It hoped that the US and the UN would intervene to prevent an escalation of the fighting and take prompt steps to settle the J&K issue in Pakistan's favour.

The border skirmish between India and Pakistan at Kargil from May 25 to July 26, 1999, was one of the most serious post Second World War conflicts.

Since the nuclear tests of 1998, both countries are 'declared' nuclear weapon powers.

This was the first-ever direct confrontation between the soldiers of two nuclear capable States.

During the entire Cold War era, the Soviets and the Americans were careful to avoid direct confrontation, with the exception of the 1962 Cuban missile crisis.

Pakistan thus broke the unwritten first commandment of the nuclear game: Thou shall not have a direct confrontation with another nuclear power.

The world was alarmed at the possibility of the use of nuclear weapons by either side. This could prove catastrophic and lead to nuclear anarchy.

It is worthwhile to note that even at the cost of suffering a military humiliation in 1975, the US did not use nuclear weapons against the advancing columns of the North Vietnamese army.

The taboo on the use of nuclear weapons has held since 1945 and the world is determined to keep it that way.

It is this and this alone that ultimately forced Pakistan to withdraw from the occupied heights in Kargil.

The Kargil conflict was a limited one that saw Indian soldiers show great courage and fortitude in taking back most of the important peaks.

Vajpayee was the first prime minister of India to visit the battlefield at the height of conflict. The nation's morale was sky high and the armed forces redeemed their honour.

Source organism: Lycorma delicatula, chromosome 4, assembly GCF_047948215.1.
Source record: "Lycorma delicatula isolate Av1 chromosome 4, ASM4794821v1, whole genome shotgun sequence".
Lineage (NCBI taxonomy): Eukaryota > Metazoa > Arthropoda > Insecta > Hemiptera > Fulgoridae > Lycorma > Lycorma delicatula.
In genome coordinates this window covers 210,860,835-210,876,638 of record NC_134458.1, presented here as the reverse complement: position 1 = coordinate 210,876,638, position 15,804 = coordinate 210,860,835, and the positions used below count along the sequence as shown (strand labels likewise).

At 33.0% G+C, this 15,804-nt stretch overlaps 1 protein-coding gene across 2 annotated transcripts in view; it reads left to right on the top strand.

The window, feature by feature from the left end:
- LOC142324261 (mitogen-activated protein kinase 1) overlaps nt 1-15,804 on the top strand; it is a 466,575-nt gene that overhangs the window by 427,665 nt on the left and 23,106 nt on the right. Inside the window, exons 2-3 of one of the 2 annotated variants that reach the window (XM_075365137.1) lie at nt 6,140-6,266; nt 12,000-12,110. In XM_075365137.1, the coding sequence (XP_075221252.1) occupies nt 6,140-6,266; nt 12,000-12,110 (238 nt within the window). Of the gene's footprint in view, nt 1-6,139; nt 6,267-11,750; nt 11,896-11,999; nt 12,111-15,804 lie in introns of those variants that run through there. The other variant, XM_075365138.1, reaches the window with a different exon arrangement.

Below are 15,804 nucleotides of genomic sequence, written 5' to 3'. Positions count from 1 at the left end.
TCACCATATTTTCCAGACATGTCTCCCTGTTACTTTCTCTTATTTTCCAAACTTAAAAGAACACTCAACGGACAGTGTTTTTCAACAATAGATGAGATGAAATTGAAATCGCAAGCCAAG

On the eve of the conflict Vajpayee was already a caretaker prime minister, his government having lost its parliamentary majority.

His critics raised many questions on his handling of the conflict. It was even suggested that Vajpayee engineered the conflict and kept it hidden to use it for winning the election that was due. This is a conspiracy theory at its worst.

This pre-supposes that Musharraf took orders from Vajpayee and even a bureaucratic and structured organisation like the Indian Army was working in the BJP's interests.

The truth is that Kargil was a local military failure (at the battalion and brigade level) as well as clever Pakistani tactics.

Local military actions are beyond the control of even higher military leaders, so to put the blame on the prime minister is preposterous.

The second constant criticism voiced during the conflict was that it took unduly long to evict the intruders from Kargil.

It should be noted that the fighting took place at heights of over 14,000 feet.

Soldiers moved from elsewhere had to undergo 10 days acclimatisation before they could be effective.

Heavy guns had to move from the plains to support the attack. All this takes time and such criticism is based on the lack of understanding the problems of fighting in high altitude areas.

Finally, there are many who pooh-poohed the Indian achievement saying that we took no territory from the enemy -- as if a defensive victory is meaningless!

One wishes that India had achieved a similar defensive victory in 1962 against the Chinese, in which case the history of Asia would have been different.

Victory at Kargil became possible due to Prime Minister Vajpayee's bold decision on May 25, 1999 when he gave a go-ahead to deploy the Indian Air Force.

It is this single decision, possibly not expected by Pakistan, that turned the tide in our favour.

Constantly bombed from the air and land, the intruders soon began to give up and retreat.

Unknown to most, India also moved its naval forces off Karachi to threaten Pakistan with a naval blockade. Interestingly, the much more powerful US navy, which was present nearby, actually moved away to help the Indian navy.

Pakistan got the message and Nawaz Sharif went to the US on July 4, 1999 to get the Americans to intervene to save his trapped soldiers.

It is here that the Jaswant Singh-Strobe Talbott talks paid rich dividends and for the first time in over 50 years the US sided with India in this conflict.

The rest, as they say, is history.

Colonel Anil A Athale (retd) is currently co-ordinator of the Pune-based Initiative for Peace And Disarmament affiliated with the Bharatiya Vidya Bhavan.